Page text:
At the end of the day, I understand that this is just a Disney work, so expecting a nuanced take on gender and sexuality is rather naive. This doesn’t have to be how it is however. I love Jack and the group of newsies and their immense fraternity, but Newsies is not an accurate representation of what being a man is in the way that I am a man. Seeing groups of male friends like this, in all different forms, be so accepting of each other and under the leadership of such a great guy, always subliminally alienates me even more from my male peers, and makes me honestly jealous of what they have. While this show is about fun and revolution, we should overall start a move towards more nuanced representation, especially in media aimed for kids. Jack and his friends are an idealistic dream (especially when played by Jeremy Jordan), and it’s time Disney and all production companies alike start giving realistic and attainable representation to their audiences.

The Ironic Duality: Newsies fight to break the system while perpetuating another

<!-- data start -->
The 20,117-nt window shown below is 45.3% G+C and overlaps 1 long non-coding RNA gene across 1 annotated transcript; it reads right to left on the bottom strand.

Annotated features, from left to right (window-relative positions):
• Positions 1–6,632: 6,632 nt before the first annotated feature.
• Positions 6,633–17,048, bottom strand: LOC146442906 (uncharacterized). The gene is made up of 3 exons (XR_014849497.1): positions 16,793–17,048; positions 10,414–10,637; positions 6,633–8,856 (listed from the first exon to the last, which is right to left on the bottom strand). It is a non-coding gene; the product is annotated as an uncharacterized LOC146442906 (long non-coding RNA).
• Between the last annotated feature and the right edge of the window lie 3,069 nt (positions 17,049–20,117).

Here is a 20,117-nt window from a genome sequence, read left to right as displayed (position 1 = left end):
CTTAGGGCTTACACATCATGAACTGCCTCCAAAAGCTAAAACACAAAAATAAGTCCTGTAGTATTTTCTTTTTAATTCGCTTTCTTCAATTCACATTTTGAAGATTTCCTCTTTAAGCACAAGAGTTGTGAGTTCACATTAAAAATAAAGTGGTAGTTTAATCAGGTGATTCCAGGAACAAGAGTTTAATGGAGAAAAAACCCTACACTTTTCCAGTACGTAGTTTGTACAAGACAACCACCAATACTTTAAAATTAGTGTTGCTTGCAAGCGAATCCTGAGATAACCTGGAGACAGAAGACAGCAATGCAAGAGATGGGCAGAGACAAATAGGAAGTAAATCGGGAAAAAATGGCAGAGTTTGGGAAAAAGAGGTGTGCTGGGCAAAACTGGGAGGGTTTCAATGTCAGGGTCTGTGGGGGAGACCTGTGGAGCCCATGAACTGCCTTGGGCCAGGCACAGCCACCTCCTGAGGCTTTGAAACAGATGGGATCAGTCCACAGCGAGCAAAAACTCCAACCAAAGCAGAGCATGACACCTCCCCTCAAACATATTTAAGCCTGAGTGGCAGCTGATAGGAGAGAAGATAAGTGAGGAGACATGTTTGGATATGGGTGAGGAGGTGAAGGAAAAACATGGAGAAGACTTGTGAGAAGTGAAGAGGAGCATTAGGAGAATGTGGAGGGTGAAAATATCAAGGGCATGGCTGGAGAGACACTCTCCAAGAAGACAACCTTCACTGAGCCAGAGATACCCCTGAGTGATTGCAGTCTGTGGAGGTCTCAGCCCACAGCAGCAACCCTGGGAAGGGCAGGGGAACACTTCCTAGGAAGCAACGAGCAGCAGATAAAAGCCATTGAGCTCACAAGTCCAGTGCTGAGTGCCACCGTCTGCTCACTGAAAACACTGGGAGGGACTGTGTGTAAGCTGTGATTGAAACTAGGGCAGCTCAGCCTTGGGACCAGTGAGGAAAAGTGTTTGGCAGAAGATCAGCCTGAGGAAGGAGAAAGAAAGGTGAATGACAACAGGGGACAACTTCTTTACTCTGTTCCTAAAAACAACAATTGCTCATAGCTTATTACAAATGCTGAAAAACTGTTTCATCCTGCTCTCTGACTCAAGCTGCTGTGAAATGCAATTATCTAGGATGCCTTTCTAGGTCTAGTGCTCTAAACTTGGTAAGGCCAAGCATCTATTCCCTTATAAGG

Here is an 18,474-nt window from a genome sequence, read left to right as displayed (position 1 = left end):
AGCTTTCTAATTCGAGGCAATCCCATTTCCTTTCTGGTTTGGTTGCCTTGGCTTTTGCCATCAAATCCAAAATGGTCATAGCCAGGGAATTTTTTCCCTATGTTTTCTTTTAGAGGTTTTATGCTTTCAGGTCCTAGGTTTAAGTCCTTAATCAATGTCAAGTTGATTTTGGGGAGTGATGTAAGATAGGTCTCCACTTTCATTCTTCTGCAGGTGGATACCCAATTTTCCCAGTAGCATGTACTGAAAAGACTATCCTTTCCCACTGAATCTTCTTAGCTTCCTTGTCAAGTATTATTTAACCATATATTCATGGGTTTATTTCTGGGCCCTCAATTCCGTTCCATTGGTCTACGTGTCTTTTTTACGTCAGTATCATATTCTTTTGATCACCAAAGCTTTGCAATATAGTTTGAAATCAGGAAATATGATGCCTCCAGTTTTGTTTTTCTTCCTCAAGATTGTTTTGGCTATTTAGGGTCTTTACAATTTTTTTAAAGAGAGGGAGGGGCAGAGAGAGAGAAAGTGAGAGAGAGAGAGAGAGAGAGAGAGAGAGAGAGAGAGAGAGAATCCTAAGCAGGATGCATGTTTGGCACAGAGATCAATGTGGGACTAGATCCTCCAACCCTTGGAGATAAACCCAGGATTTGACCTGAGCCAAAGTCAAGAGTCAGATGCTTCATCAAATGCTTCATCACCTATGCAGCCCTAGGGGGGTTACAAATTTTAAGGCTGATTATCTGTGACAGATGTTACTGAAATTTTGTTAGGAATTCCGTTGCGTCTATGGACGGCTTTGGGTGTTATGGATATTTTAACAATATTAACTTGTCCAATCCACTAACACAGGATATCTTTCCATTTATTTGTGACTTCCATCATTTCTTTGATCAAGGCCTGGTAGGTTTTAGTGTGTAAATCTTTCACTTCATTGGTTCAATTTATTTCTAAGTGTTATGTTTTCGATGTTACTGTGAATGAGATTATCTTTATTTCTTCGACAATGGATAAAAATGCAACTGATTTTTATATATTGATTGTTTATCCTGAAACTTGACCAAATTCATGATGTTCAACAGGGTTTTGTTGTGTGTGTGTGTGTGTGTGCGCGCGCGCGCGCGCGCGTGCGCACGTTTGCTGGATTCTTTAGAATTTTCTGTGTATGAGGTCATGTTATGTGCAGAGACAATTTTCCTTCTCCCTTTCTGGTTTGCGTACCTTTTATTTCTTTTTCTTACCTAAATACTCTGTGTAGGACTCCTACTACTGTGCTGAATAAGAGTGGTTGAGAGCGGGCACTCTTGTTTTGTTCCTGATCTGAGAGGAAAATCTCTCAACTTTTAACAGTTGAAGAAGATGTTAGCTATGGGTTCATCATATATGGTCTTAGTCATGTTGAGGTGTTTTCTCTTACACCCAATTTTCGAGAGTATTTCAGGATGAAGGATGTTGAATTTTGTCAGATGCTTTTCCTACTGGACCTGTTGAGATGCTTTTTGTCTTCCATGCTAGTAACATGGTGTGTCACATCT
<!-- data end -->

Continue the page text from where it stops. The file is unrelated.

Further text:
Growing up in New York City, I was fortunate enough to have tremendous exposure to Broadway, as compared to most. From my apartment, all I had to do was hop on a 15 minute subway ride and there I was: walking through the streets of Times Square, blinded by the bright lights of billboards, pushing through crowds to locate the theater. On a cold December night during my holiday break in eighth grade, I begrudgingly got dressed in my “theater clothes” in preparation to go see Newsies with my father. He explained the show, and how it takes place in New York City and follows a group of young newsboys who, day after day, sell newspapers to try to make ends meet. Infuriated by Pulitzer’s selfish decision to raise the price of newspapers, the newsboys decide to take a stand, form a union, and fight for their rights. My thirteen year old mind was convinced that Newsies would never live up to the bar set by my favorite musicals. (After seeing Kinky Boots just a few months earlier, I decided that it would take second place to Mamma Mia!, modifying my ever changing list of top five musical productions.)